The United States Environmental (EPA) has released the problem formulation documents of the first ten substances subject to risk evaluation under the recently reformed TSCA. The documents refine the scope of the risk evaluations the agency will conduct on certain high-priority substances which include asbestos, several chlorinated solvents, consumer products contaminant 1,4-dioxane and the flame retardant HBCD. The documents serve as an interim step between last Junes scoping documents and the final risk evaluations, which must be completed by December 2019. They provide further clarity as to which conditions of use will be evaluated for each substance. According to the preamble of each problem formulation, the agency has removed from its risk evaluation those activities and exposure pathways it says “do not warrant inclusion in the risk evaluation”. These include uses for which it has received insufficient information to demonstrate they actually are “intended, known, or reasonably foreseen” to take place. To use its resources efficiently and to avoid duplicating efforts, it says it plans to “exercise its discretion to focus its analytical efforts on exposures that are likely to present the greatest concern and consequently merit a risk evaluation under TSCA,” and exclude others.
Asbestos Snur, systematic review
Along with announcing release of the problem formulations, the EPA has issued a proposed significant new use rule (Snur) for asbestos. It also published for public comment its systematic review approach document. This outlines how the EPA selects and reviews studies and provides “continued transparency regarding how the agency plans to evaluate scientific information.” EPA Administrator Scott Pruitt said these actions provide “an opportunity to comment on how EPA plans to evaluate the ten chemicals undergoing risk evaluation, select studies, and use the best available science to ensure chemicals in the marketplace are safe”.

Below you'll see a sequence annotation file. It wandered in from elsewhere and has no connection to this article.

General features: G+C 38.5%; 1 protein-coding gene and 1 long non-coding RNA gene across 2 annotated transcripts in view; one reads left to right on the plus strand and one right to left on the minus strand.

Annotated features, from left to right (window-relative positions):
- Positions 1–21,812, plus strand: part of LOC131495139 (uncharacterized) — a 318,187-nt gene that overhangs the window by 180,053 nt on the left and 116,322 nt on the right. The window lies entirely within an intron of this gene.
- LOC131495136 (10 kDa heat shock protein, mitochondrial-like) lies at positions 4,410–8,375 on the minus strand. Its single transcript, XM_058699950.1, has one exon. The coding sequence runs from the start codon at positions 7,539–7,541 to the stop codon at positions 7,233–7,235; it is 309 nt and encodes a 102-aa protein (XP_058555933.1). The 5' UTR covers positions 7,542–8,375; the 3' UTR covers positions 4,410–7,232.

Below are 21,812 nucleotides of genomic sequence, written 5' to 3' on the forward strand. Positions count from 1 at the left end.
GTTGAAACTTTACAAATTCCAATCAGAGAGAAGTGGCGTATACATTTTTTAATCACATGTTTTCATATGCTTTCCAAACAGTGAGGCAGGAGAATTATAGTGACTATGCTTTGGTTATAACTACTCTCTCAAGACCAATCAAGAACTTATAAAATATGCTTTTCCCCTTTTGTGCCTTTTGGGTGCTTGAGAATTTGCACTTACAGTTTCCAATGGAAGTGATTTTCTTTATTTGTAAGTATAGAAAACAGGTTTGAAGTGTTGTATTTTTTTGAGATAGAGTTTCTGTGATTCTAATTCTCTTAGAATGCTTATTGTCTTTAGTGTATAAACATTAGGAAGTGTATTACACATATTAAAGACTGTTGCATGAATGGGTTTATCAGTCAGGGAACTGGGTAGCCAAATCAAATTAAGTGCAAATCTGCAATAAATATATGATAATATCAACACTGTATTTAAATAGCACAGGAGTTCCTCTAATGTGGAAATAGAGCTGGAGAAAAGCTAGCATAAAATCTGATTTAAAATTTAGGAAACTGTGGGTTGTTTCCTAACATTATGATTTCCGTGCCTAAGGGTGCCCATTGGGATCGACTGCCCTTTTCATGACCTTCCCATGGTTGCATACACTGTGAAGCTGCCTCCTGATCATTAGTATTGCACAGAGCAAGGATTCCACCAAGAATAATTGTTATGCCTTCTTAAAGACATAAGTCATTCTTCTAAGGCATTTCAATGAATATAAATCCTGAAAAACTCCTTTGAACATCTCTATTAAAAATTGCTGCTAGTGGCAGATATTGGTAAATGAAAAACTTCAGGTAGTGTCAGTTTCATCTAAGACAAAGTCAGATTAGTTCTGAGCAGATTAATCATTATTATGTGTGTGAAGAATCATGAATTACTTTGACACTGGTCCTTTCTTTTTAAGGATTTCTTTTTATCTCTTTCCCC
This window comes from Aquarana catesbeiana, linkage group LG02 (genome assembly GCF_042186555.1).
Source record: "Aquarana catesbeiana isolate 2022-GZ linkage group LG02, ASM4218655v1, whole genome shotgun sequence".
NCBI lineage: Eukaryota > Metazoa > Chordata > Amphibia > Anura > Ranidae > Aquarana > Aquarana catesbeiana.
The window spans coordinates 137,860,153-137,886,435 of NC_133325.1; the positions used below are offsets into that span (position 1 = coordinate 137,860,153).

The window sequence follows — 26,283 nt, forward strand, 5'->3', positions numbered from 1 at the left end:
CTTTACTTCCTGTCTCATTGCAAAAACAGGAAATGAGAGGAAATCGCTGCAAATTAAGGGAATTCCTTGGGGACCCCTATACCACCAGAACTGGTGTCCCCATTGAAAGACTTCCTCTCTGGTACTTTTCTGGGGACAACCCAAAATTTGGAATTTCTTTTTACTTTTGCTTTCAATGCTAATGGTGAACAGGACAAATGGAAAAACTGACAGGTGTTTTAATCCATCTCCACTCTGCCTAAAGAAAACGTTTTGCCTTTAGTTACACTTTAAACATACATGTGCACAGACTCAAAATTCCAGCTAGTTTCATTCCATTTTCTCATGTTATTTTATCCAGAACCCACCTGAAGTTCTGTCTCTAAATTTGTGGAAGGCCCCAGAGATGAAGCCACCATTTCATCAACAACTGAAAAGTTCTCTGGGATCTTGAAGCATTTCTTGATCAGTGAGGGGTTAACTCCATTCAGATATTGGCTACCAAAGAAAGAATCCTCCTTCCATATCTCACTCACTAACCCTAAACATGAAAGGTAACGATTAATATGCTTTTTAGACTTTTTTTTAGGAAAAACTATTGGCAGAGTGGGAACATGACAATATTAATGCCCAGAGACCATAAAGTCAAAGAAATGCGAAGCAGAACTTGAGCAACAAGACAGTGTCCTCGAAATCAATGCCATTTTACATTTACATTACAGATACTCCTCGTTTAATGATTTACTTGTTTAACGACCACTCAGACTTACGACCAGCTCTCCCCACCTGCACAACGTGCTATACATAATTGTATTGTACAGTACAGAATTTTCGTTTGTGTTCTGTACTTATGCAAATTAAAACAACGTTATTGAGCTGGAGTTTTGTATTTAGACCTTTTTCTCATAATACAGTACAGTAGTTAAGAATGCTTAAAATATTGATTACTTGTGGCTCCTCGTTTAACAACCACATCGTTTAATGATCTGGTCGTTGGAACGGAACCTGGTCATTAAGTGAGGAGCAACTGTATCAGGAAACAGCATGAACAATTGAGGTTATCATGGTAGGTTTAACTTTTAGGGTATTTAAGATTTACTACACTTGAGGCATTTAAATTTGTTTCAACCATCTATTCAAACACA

Stakeholders remain divided
The American Chemistry Council (ACC) called the documents an “important milestone” in the new laws implementation. The trade body said it will be analysing the documents to ensure they are “grounded in the best available science and the weight of the scientific evidence … and are focused on the conditions of use that present the greatest potential risks so that the risk evaluations are protective and practical”. But the NGO community roundly criticised the formulations. The Environmental Defence Fund said that by excluding certain conditions of use, the documents reflect a “seriously flawed approach” that will “severely underestimate” the risk the substances pose. The agency will overlook “millions of pounds of toxic pollution”, said Richard Denison, EDFs lead senior scientists. “EPA is both ignoring the law and endangering public health.” The Environmental Working Group added: “These woefully incomplete problem formulations signal the EPAs intent to discount human health risks to justify weak regulations of these chemicals.” Comments on the problem formulations and systematic review approach will be due within 45 days of their publications in the Federal Register. The asbestos Snur will be subject to a 60-day consultation.
Conditions of use
How the EPA defines the conditions of use that will be evaluated in a substances risk evaluation has remained hotly contested since the Lautenberg Act reformed TSCA in June 2016. Industry groups have argued that assessing every possible use of a substance is “unworkable”. But consumer advocates have countered that omitting certain uses will incompletely capture the risk a substance poses and correspondingly lead to insufficient risk management approaches. The EPAs finalised framework rules last June which narrowed the conditions of use to be evaluated in a risk evaluation, versus its original proposals. A coalition of NGOs is now challenging this more limited scope in court. Further information is available at:
Chemical Watch, 8 June 2018 ; http://chemicalwatch.com